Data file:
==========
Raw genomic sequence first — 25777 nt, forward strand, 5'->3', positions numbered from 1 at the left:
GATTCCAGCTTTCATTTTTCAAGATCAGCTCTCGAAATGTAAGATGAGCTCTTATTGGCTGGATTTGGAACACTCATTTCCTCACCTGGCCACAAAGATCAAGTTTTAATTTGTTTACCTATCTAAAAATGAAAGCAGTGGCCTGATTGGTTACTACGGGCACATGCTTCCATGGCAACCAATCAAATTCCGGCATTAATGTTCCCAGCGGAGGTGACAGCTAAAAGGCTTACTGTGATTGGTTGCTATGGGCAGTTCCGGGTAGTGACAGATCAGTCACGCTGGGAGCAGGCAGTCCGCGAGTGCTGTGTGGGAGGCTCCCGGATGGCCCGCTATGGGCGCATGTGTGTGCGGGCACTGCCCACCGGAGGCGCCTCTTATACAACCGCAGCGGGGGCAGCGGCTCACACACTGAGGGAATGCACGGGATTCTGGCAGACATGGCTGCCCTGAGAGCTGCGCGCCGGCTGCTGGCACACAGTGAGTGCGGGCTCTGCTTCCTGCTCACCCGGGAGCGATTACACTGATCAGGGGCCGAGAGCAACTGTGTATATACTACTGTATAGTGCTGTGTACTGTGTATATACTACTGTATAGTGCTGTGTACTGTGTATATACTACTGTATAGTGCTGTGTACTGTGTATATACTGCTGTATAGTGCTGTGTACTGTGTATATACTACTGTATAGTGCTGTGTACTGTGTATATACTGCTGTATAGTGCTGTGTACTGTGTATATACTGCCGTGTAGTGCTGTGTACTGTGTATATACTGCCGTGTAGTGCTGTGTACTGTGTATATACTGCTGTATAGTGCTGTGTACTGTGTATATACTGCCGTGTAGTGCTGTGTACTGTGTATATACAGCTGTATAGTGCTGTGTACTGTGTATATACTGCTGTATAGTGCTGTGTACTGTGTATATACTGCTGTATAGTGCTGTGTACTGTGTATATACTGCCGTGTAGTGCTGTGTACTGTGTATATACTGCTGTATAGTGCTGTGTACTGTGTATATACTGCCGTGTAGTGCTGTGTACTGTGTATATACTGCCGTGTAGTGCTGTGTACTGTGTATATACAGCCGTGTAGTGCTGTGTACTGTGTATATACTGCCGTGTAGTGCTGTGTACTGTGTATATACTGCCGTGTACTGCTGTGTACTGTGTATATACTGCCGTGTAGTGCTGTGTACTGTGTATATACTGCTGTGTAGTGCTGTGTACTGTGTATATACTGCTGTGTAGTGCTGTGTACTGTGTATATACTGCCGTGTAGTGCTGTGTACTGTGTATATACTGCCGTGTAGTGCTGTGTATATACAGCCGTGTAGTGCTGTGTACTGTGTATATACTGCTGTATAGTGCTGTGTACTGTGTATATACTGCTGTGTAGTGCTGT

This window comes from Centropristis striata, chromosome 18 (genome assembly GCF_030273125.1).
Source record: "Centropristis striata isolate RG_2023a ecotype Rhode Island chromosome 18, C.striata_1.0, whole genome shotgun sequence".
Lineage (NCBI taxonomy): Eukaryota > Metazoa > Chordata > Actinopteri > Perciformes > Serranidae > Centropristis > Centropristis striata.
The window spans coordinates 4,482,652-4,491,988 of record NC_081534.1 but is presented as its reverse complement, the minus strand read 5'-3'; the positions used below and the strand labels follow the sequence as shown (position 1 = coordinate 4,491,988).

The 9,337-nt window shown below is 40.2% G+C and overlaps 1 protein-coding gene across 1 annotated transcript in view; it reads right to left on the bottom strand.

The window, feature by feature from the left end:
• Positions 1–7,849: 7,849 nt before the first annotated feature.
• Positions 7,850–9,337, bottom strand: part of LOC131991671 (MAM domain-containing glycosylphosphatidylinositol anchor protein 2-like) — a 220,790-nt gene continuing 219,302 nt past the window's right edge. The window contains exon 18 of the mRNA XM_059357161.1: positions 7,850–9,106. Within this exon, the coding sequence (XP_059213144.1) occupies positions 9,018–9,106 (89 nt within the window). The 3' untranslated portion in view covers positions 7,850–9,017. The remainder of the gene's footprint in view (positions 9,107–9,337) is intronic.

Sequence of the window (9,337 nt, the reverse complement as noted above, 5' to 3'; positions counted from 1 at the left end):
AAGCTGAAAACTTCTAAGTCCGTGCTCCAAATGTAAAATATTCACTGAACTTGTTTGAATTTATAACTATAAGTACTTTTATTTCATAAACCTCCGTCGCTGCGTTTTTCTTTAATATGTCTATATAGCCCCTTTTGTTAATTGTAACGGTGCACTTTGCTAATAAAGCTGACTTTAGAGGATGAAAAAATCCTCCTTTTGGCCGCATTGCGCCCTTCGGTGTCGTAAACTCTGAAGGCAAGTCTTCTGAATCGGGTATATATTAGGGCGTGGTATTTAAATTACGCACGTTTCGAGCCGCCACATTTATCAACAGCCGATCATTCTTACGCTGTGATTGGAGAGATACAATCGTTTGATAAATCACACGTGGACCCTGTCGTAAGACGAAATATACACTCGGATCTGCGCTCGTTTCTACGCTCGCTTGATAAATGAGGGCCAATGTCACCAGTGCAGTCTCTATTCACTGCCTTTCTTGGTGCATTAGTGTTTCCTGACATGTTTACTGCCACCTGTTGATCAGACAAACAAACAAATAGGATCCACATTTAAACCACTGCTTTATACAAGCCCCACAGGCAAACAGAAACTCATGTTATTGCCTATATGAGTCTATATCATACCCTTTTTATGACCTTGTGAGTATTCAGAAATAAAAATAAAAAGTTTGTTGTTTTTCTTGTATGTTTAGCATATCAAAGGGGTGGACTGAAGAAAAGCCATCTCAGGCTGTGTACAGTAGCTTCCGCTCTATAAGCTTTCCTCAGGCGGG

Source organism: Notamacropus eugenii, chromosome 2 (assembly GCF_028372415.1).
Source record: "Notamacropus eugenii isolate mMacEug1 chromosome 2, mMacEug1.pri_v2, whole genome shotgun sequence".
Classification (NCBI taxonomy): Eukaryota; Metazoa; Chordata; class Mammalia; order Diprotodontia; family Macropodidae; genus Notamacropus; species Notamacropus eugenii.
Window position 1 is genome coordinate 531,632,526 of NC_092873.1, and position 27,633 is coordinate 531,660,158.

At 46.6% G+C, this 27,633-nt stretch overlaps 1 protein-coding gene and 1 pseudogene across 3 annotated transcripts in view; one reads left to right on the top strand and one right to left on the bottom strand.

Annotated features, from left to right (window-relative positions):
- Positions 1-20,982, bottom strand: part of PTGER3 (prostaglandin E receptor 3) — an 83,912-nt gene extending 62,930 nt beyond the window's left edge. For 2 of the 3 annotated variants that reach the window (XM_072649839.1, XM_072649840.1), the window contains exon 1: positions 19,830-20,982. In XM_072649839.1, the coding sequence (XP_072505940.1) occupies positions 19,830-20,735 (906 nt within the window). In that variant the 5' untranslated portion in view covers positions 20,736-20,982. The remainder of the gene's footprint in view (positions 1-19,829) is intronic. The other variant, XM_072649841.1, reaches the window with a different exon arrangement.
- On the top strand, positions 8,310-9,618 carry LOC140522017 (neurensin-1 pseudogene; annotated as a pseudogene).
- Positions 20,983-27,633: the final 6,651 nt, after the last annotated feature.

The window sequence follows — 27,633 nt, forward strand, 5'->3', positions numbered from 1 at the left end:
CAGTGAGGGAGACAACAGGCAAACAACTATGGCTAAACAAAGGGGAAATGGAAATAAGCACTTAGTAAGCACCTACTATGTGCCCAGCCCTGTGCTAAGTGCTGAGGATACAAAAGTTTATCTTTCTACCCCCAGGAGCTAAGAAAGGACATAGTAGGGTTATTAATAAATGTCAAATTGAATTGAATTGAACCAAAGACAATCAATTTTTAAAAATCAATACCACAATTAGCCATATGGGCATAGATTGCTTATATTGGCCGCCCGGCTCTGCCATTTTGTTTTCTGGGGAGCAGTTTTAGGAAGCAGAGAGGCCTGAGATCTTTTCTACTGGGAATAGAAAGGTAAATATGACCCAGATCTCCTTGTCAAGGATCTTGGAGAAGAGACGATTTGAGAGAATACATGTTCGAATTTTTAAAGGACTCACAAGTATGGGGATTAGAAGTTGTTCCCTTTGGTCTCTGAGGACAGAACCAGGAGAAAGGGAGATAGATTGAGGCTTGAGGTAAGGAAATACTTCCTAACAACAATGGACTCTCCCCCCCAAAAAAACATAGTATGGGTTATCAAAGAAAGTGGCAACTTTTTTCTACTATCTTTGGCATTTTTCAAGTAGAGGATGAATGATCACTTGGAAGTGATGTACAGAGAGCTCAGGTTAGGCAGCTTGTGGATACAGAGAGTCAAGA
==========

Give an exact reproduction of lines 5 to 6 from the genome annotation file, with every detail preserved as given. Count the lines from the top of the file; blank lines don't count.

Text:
Lineage (NCBI taxonomy): Eukaryota > Metazoa > Chordata > Actinopteri > Perciformes > Serranidae > Centropristis > Centropristis striata.
The window spans coordinates 4,482,652-4,491,988 of record NC_081534.1 but is presented as its reverse complement, the minus strand read 5'-3'; the positions used below and the strand labels follow the sequence as shown (position 1 = coordinate 4,491,988).